Bed Bugs Are Becoming More Resistant To Insecticides Due To Thicker Skins

Posted: Apr 14 2016, 10:13am CDT | by , Updated: Apr 14 2016, 10:17am CDT, in News | Latest Science News

Bed Bugs are becoming More Resistant to Insecticides due to Thicker Skins
Credit: David Lilly

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Researchers have figured out the reason of the global resurgence of bed bugs in past two decades

Insects are known for their ability to develop resistance to insecticides. It has been thought that the more insects are exposed to bug killer, the more likely they become resistant. And a recent research also supports this theory.

The new research shows that bed bugs have developed a thicker exoskeleton over the past few years that enable them to survive exposure to commonly used insecticides.

Bed bugs are parasite insects that feed on blood and their bites are painful and itchy. The insect had been largely eradicated in many parts of the world centuries ago but its global resurgence in past few decades have baffled scientists and they have tried to figure out why bed bugs are making such a strong comeback. The answer lies in the thickness of their ‘skin.’ Bed bugs have developed thicker skins or cuticles which may be helping them absorb less insecticides and making them more resistant to those poisons that were once used to be quite effective against them.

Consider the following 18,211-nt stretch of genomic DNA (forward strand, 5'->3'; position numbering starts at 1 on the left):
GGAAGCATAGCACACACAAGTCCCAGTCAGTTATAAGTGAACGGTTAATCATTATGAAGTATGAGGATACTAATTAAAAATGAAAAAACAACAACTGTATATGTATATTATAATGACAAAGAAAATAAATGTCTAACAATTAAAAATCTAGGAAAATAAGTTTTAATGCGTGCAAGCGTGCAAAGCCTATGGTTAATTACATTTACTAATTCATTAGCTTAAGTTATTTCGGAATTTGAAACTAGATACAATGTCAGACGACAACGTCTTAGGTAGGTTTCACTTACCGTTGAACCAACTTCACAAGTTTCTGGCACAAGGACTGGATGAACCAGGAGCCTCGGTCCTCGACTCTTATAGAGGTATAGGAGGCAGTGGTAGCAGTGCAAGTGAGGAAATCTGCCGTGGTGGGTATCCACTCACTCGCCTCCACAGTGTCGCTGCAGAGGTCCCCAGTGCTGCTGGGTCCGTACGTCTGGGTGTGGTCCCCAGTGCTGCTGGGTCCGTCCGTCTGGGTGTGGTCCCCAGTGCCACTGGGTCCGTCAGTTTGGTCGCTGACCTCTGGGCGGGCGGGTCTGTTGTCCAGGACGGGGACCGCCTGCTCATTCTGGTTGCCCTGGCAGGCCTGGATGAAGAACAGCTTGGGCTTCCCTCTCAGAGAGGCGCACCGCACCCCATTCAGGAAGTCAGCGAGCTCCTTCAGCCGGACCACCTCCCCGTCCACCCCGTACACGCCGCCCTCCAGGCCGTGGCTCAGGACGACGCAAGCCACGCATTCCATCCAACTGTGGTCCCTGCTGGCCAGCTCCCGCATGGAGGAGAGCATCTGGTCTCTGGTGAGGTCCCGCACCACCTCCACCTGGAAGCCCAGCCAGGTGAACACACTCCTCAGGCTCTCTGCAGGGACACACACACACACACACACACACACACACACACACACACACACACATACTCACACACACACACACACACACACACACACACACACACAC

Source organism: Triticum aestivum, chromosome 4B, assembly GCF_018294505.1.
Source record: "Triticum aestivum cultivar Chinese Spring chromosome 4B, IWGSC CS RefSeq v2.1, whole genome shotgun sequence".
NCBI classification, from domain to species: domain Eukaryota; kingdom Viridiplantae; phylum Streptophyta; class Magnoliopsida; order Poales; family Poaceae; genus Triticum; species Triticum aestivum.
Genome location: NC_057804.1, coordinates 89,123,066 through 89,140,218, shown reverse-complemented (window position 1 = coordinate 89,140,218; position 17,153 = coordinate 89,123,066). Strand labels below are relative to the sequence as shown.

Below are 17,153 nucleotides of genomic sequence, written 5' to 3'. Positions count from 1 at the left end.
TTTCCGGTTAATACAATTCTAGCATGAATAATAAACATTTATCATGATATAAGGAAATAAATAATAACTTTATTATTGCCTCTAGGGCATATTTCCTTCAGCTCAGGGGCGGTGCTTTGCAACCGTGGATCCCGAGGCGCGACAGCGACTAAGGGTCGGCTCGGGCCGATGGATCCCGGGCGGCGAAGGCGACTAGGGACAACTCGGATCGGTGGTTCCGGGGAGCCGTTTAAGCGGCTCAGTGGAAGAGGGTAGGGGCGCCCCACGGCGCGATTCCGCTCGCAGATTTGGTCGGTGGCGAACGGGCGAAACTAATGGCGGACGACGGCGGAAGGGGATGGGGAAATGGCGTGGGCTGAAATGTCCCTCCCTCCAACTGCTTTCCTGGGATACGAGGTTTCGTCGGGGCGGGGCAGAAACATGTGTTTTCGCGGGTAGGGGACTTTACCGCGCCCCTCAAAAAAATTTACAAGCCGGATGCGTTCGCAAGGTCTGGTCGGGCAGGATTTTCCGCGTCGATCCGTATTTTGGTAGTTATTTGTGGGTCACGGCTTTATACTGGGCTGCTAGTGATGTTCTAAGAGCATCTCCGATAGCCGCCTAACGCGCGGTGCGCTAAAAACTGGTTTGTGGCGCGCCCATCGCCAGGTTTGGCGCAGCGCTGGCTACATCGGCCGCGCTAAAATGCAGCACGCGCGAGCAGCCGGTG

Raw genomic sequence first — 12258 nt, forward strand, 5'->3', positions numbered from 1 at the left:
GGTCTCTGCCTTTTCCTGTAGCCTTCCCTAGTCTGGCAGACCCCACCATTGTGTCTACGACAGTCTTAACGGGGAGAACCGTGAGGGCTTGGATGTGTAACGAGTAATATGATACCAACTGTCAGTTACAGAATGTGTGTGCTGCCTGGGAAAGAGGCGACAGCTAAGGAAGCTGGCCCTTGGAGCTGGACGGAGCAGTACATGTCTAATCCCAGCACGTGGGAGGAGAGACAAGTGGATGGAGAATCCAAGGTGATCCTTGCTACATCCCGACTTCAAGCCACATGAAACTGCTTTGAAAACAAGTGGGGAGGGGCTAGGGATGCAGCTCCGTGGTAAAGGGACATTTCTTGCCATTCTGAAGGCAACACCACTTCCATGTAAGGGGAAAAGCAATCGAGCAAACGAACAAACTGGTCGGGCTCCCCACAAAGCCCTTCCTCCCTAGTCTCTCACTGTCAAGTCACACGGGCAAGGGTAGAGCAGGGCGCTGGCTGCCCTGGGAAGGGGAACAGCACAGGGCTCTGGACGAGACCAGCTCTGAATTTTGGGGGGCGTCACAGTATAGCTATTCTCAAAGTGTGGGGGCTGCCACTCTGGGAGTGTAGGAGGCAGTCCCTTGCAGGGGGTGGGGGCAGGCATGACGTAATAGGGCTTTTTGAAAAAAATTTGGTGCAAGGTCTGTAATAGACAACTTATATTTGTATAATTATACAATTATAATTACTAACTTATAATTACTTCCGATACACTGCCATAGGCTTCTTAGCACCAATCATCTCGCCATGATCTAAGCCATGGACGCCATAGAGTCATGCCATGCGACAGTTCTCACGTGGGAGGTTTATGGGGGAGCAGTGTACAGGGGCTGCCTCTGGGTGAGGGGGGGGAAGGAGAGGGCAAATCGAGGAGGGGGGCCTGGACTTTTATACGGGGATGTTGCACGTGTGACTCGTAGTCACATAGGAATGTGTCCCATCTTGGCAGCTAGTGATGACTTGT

“The new findings reveal that one way bed bugs beat insecticides is by developing a thicker thin,” said lead researcher David Lilly from University of Sydney.

“Bed bugs like all insects are covered by an exoskeleton called a cuticle. Using scanning electron microscopy, we were able to compare the thickness of cuticles taken from specimens resistant to insecticides and from those more easily killed by those same insecticides.”

Researchers found that the thickness of the exoskeleton was the main difference between resistant or non-resistant bed bugs. The thicker the skin, the more likely the bed bugs were to survive insecticides exposure.

The study was focused to find the reason behind the global resurgence of bed bugs and why we have failed to control their invasion. Understanding why they have again become so common can help develop more effective insecticides for their control.

“The findings are exciting but collecting data was frustrating. Taking microscopic measurements of bed bug legs require a steady hand and patience, a lot of patience,” said Lilly. “If we understand the biological mechanisms bed bugs used to beat insecticides, we may be able to spot a chink in their armor that we can exploit with new strategies.”

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Hira Bashir covers daily affairs around the world.




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